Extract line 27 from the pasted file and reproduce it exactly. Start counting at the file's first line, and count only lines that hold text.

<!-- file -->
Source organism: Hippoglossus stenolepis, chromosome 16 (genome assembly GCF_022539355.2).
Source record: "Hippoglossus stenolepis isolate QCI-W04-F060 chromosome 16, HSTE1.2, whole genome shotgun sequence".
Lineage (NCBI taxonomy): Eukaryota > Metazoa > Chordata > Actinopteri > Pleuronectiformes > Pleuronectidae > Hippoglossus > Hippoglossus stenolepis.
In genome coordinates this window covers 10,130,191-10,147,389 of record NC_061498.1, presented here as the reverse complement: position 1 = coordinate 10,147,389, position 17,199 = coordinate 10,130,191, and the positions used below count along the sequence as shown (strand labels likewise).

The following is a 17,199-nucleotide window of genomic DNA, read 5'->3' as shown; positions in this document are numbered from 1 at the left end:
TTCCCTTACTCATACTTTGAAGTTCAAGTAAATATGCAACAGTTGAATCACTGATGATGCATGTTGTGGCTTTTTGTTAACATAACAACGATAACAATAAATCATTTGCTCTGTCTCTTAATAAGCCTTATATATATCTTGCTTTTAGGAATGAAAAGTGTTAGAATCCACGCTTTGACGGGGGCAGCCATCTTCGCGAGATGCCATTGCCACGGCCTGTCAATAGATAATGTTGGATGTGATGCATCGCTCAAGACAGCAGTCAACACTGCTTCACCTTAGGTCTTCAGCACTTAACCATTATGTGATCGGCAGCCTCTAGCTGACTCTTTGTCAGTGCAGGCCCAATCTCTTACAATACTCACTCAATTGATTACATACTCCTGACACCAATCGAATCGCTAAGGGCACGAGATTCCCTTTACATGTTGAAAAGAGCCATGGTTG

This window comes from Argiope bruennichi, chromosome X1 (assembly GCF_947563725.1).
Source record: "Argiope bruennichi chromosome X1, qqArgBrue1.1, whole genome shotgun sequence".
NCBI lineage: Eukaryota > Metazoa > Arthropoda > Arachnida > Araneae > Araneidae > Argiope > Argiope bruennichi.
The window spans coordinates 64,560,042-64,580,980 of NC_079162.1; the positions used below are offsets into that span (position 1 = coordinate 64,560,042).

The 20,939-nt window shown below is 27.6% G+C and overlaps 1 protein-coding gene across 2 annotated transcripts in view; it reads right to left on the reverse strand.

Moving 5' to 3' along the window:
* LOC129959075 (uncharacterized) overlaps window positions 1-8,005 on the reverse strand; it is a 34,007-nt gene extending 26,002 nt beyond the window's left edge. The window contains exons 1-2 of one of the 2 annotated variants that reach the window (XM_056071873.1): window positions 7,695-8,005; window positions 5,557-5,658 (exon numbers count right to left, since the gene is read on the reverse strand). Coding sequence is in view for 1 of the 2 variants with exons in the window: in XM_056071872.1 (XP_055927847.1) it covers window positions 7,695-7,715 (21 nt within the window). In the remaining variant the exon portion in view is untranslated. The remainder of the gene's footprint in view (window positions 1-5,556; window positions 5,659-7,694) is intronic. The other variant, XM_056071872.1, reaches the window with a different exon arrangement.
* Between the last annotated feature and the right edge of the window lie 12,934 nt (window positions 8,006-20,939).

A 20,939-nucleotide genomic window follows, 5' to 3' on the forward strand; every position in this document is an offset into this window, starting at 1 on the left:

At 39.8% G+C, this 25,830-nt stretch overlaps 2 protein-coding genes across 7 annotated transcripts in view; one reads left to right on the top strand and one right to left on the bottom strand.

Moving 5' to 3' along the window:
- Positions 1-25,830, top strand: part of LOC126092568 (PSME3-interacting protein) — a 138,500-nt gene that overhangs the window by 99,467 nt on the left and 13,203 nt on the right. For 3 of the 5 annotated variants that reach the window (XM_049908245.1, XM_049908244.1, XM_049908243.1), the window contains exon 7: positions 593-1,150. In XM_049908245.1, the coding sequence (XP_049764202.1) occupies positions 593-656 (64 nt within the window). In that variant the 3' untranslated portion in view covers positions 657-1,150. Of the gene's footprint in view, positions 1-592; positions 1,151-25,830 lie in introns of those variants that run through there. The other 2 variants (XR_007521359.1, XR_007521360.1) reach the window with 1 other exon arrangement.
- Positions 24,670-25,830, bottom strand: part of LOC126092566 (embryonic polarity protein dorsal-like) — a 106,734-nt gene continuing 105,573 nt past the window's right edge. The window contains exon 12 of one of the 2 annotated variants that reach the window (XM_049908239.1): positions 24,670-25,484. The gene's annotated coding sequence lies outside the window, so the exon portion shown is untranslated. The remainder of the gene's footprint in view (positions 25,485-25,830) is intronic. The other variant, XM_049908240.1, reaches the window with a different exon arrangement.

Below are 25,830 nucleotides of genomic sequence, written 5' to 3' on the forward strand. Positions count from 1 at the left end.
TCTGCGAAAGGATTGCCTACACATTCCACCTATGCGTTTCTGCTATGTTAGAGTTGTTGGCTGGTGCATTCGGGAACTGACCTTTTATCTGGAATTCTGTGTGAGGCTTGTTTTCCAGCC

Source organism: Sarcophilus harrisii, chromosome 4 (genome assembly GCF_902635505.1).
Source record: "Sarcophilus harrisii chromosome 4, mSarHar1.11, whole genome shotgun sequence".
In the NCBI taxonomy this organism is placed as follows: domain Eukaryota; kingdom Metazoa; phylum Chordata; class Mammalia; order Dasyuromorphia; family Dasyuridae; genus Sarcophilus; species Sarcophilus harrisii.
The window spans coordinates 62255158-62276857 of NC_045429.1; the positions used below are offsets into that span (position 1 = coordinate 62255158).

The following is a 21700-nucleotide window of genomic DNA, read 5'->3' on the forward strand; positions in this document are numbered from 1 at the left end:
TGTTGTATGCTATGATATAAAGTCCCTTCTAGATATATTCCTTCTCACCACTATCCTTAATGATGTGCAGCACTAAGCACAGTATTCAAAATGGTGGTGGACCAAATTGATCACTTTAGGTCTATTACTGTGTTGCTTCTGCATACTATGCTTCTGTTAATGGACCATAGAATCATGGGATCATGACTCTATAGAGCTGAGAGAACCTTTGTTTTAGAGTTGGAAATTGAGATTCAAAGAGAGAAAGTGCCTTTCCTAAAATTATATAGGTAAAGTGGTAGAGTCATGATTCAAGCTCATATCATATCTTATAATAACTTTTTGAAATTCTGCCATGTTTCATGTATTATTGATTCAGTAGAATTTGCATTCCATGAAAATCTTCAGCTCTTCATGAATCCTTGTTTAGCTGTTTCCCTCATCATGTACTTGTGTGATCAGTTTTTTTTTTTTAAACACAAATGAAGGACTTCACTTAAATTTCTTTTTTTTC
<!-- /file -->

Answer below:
TGTTGTATGCTATGATATAAAGTCCCTTCTAGATATATTCCTTCTCACCACTATCCTTAATGATGTGCAGCACTAAGCACAGTATTCAAAATGGTGGTGGACCAAATTGATCACTTTAGGTCTATTACTGTGTTGCTTCTGCATACTATGCTTCTGTTAATGGACCATAGAATCATGGGATCATGACTCTATAGAGCTGAGAGAACCTTTGTTTTAGAGTTGGAAATTGAGATTCAAAGAGAGAAAGTGCCTTTCCTAAAATTATATAGGTAAAGTGGTAGAGTCATGATTCAAGCTCATATCATATCTTATAATAACTTTTTGAAATTCTGCCATGTTTCATGTATTATTGATTCAGTAGAATTTGCATTCCATGAAAATCTTCAGCTCTTCATGAATCCTTGTTTAGCTGTTTCCCTCATCATGTACTTGTGTGATCAGTTTTTTTTTTTTAAACACAAATGAAGGACTTCACTTAAATTTCTTTTTTTTC